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  1. 2 The Economic Logic and Moral Imperative of Living Wages
  2. Robert Pollin
  3. pp. 14-33
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  1. 3 Debating Living Wage Laws: Paul Krugman versus Robert Pollin
  2. Paul Krugman versus Robert Pollin
  3. pp. 34-42
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  1. PART 2 Impacts on Business
  2. pp. 43-48
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  1. 4 A $6.15 Minimum Wage for New Orleans: What It Would Have Meant for Businesses
  2. Robert Pollin, Mark Brenner, and Stephanie Luce
  3. pp. 49-69
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  1. 5 The Santa Fe Citywide Living Wage Measure: The Impact on Business of the $8.50 Standard
  2. Robert Pollin and Mark Brenner
  3. pp. 70-101
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  1. 6 Spending Injections from the Arizona Minimum Wage Increase: How Businesses Benefit
  2. Robert Pollin and Jeannette Wicks-Lim
  3. pp. 102-106
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  1. PART 3 Benefits to Workers and Families
  2. pp. 107-110
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  1. 7 What Is a Living Wage? Considerations for Santa Monica, California
  2. Robert Pollin
  3. pp. 111-117
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  1. 8 How Santa Monica Workers Would Have Benefited from a $10.75 Living Wage
  2. Robert Pollin, Mark Brenner, Stephanie Luce, and Jeannette Wicks-Lim
  3. pp. 118-133
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  1. 9 How Workers and Their Families Will Benefit from the Arizona Minimum Wage Increase
  2. Robert Pollin and Jeannette Wicks-Lim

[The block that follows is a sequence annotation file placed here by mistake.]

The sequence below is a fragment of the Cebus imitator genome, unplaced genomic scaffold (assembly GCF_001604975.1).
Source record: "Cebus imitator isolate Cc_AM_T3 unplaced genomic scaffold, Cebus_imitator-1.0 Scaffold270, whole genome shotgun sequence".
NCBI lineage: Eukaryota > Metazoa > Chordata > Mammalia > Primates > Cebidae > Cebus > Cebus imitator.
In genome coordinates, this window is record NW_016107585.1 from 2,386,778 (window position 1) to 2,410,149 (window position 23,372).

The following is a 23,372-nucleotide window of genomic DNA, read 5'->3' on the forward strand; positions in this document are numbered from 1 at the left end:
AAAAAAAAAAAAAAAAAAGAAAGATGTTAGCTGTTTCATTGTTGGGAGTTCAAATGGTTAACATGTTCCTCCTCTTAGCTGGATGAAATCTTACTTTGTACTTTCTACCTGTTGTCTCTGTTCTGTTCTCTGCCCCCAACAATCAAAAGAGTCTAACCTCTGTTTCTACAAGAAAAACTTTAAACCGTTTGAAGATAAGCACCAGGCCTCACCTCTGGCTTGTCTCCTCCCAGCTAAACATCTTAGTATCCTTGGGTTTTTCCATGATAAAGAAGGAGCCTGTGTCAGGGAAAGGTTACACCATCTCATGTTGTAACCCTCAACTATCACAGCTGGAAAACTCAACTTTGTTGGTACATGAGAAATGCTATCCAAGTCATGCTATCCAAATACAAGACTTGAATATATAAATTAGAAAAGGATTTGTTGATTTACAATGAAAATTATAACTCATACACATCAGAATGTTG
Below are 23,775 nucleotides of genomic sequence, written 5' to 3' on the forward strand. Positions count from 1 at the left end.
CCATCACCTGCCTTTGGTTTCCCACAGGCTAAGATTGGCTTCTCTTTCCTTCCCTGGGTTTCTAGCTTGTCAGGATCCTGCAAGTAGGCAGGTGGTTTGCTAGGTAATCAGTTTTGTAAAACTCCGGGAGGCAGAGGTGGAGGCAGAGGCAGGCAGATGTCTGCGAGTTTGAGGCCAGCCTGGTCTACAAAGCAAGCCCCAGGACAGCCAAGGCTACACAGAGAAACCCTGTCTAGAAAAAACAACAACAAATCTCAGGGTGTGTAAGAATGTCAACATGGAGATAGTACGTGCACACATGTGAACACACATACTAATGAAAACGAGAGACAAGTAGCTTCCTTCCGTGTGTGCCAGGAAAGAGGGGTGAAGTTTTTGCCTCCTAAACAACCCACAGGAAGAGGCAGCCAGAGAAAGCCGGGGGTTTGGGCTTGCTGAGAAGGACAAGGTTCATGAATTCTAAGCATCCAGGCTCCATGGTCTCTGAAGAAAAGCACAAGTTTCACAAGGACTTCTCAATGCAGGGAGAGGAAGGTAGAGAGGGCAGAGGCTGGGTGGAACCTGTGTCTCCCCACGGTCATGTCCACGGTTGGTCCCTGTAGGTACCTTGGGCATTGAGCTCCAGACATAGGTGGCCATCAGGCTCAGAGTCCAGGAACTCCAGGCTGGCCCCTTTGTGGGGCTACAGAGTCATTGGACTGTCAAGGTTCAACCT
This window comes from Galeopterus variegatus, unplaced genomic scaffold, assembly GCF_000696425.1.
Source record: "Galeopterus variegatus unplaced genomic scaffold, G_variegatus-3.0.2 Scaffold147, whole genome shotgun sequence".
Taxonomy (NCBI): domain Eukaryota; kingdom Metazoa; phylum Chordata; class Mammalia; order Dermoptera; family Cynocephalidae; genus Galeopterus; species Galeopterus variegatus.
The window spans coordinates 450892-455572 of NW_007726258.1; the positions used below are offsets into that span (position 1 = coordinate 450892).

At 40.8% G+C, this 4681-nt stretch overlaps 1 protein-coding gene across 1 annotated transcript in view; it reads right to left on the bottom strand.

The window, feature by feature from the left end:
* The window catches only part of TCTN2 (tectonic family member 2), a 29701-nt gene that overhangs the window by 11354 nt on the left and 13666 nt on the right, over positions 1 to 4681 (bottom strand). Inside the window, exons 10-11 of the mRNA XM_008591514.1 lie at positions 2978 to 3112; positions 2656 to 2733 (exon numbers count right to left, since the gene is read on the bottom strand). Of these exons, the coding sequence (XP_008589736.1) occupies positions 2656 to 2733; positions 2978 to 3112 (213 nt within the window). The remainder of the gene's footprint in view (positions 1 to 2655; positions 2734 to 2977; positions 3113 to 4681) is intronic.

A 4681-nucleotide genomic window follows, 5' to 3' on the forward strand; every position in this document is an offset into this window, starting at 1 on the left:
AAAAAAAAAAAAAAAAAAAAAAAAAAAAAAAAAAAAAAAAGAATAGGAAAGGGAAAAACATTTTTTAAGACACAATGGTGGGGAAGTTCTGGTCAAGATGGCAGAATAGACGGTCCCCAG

3. pp. 134-142
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  1. PART 4 Retrospective Analysis
  2. pp. 143-146
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  1. 10 Living Wage Laws in Practice: Retrospective Studies on Boston, Hartford, and New Haven
  2. Mark Brenner and Stephanie Luce
  3. pp. 147-192
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  1. PART 5 Technical Studies and Debates
  2. pp. 193-198
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  1. 11 Mandated Wage Floors and the Wage Structure: New Estimates of the Ripple Effects of Minimum Wage Laws
  2. Jeannette Wicks-Lim
  3. pp. 199-215
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  1. 12 Employment Effects of Higher Minimum Wages: A State-by-State Comparative Analysis
  2. Mark Brenner, Robert Pollin, and Jeannette Wicks-Lim
  3. pp. 216-222
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  1. 13 Comments on Aaron Yelowitz, "Santa Fe's Living Wage Ordinance and the Labor Market"
  2. Robert Pollin and Jeannette Wicks-Lim
  3. pp. 223-232
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  1. 14 Detecting the Effects of Living Wage Laws: A Comment on Neumark and Adams
  2. Mark Brenner, Jeannette Wicks-Lim, and Robert Pollin
  3. pp. 233-252
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  1. Notes
  2. pp. 253-270
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  1. References
  2. pp. 271-278
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  1. Acknowledgments
  2. pp. 279-282
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  1. Index
  2. pp. 283-290
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  1. About the Authors
  2. pp. 291-293
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Additional Information

ISBN
9781501729522
Related ISBN
9780801473630
MARC Record
OCLC
1080551289
Pages
312
Launched on MUSE
2019-01-02
Language
English
Open Access
No